Former Redskins line coach Joe Bugel, architect of the famous Hogs, dies at 80

Former Washington Redskins offensive line coach Joe Bugel, architect of the famous Hogs in the 1980s, has died, the team announced in a statement. He was 80 years old.

No cause of death was given.

Bugel spent 32 years in the NFL, but was largely known for his work in Washington, where he led the Redskins’ offensive line from 1981 to 1989. He served as the offensive coordinator and was an assistant coach from 1983 to ’89.

Bugel left to serve as head coach of the Phoenix Cardinals from 1990 to 1993. But he returned to Washington in 2004, when Joe Gibbs returned, and stayed until his retirement after the 2009 season.

The Redskins reached three Super Bowls and won two in the 1980s behind their offensive line. One of his offensive linemen during that period, guard Russ Grimm, is in the Hall of Fame, and another, tackle Joe Jacoby, was a finalist three times. Four of Bugel’s offensive linemen had the Pro Bowl combined 10 times during the 1980s, led by Grimm and Jacoby’s four trips each, and the line helped pave the way for four 1,000-yard runners.

Bugel began calling this group the Pigs in 1982. During a training camp practice, he referred to them as “Pigs” when he told them to head for the blocking sled. The name stayed. Gibbs said to them, “Once you establish a nickname, you’d better endorse it.”

They did it. The Hogs made commercials and posters, and their nickname inspired some Redskins fans to dress up as “Hogettes” during games and charity appearances. They became one of the most famous lines in NFL history.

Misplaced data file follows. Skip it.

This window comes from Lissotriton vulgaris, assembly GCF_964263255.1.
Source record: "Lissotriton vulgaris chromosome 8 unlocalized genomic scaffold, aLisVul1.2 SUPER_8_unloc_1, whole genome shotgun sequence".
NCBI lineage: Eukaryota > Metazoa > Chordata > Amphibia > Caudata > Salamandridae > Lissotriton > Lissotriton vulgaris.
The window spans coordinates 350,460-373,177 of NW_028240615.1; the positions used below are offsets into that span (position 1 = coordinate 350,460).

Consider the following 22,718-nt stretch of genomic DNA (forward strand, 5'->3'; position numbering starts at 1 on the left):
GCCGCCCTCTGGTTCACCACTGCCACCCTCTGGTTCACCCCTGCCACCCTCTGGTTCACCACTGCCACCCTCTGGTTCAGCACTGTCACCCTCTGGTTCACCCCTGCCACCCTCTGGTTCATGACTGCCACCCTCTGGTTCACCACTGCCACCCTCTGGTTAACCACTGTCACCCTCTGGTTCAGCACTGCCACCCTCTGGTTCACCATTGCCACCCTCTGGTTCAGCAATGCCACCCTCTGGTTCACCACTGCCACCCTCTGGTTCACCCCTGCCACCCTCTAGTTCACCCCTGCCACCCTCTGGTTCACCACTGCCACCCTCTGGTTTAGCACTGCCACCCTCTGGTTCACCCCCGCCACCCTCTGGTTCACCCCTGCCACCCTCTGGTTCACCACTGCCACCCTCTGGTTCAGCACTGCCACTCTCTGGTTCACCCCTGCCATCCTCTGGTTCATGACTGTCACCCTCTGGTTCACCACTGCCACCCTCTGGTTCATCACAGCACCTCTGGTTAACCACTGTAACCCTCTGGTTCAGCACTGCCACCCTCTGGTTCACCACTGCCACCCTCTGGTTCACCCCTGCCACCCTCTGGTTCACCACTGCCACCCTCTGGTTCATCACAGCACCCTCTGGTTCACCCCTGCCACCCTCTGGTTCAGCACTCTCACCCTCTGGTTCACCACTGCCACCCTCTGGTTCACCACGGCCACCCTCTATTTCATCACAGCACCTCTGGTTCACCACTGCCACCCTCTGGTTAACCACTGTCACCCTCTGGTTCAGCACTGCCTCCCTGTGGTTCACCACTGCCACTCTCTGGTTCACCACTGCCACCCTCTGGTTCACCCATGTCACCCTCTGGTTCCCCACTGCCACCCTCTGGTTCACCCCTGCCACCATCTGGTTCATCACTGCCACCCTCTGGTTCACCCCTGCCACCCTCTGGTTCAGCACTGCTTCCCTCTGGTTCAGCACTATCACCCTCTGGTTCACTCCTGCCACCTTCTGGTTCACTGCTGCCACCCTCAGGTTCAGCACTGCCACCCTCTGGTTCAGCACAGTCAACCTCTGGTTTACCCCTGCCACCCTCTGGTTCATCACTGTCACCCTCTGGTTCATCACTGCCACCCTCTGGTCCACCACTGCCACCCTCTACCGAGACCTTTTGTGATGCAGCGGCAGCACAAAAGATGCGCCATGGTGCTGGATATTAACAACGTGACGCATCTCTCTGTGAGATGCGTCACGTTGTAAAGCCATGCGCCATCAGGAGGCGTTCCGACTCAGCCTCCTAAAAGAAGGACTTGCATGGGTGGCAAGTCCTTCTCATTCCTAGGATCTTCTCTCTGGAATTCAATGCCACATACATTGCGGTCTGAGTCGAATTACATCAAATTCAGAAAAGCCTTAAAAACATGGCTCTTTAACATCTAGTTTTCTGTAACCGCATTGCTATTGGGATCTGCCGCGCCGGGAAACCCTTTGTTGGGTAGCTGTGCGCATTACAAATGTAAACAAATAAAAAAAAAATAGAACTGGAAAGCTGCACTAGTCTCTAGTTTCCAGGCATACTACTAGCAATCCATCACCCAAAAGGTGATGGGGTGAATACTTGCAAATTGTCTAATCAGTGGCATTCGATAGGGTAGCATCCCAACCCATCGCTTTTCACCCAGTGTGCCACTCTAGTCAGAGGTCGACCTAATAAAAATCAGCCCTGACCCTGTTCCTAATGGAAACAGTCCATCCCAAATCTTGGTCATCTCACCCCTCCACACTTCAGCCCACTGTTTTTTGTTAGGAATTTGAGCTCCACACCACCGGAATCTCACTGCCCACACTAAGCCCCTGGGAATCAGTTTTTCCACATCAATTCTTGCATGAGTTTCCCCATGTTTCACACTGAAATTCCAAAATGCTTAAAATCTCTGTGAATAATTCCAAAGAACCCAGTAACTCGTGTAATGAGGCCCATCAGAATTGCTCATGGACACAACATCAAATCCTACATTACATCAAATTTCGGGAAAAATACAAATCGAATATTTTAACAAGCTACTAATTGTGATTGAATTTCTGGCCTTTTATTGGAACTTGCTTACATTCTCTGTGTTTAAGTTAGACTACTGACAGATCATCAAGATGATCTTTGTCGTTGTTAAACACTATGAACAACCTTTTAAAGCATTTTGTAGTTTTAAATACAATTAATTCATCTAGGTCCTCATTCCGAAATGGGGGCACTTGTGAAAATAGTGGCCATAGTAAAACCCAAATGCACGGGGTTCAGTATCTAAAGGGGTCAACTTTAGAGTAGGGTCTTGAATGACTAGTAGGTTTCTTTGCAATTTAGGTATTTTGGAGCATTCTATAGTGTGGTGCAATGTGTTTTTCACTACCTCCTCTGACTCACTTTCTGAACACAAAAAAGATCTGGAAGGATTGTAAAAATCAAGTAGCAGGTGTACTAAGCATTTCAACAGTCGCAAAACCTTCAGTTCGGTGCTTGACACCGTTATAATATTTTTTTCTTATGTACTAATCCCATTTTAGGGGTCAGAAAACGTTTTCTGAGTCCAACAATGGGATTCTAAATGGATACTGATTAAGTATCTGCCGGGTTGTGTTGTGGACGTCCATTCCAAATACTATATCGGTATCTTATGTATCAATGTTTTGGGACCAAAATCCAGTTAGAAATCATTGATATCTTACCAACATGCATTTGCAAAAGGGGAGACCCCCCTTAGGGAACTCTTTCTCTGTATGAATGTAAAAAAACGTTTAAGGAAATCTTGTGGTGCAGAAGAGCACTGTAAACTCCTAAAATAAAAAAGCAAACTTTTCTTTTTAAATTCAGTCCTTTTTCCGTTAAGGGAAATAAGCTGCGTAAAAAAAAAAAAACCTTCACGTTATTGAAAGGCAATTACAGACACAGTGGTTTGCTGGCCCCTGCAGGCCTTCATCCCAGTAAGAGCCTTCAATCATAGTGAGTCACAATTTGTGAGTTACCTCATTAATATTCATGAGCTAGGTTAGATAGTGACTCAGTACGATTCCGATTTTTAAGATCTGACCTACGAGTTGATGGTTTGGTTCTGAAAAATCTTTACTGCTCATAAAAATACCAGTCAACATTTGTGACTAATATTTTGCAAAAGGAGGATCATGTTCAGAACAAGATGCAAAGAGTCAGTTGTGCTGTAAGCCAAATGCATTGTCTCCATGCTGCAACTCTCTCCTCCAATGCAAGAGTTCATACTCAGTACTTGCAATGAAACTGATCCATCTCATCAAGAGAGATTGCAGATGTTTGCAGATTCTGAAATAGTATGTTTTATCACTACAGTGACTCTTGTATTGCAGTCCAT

Bugel once said, while training the Cardinals, that he would be recognized at airports by people screaming, “Hello, there is the Hogs coach!”

“Joe had an incredible passion for the game of soccer,” Gibbs said in a statement. “He came to work every day with great enthusiasm and his players greatly respected him. The strength of our coaching staff on both sides of the ball was a key reason why we were so successful. Bugel was a big part of that and his impact was Not only felt by the Redskins teams, but also throughout the League. I will miss their friendship and always appreciate our nightly arguments to put together the game plan every week. “

Former Redskins quarterback Joe Theismann tweeted that Bugel “was a friend as much as a coach” and noted that “he will have the best Oline in heaven.”

Bugel coached the Cardinals for four years. He then served as the Oakland Raiders’ primary / offensive assistant coach for two years before becoming a head coach for a season in 1997.

“His accomplishments as one of the truly legendary coaches in our sport speak for themselves. But the first thing I think about is how he lived his life and the kind of quality human being that Joe Bugel was,” said the owner of the Cardinals, Michael Bidwill, in a statement. “We join all who today celebrate his extraordinary life and mourn his passing.”

Bugel coached the San Diego Chargers line for four seasons, and left after the 2001 season, and stopped training until Gibbs returned to Washington.

“I am absolutely devastated by the news of Joe’s passing,” Redskins owner Dan Snyder said in a statement. “Joe was a bigger than life figure and a true legend of his profession. He exemplified what it meant to be a Redskin with his character and ability to connect with his players along with an unparalleled work ethic.”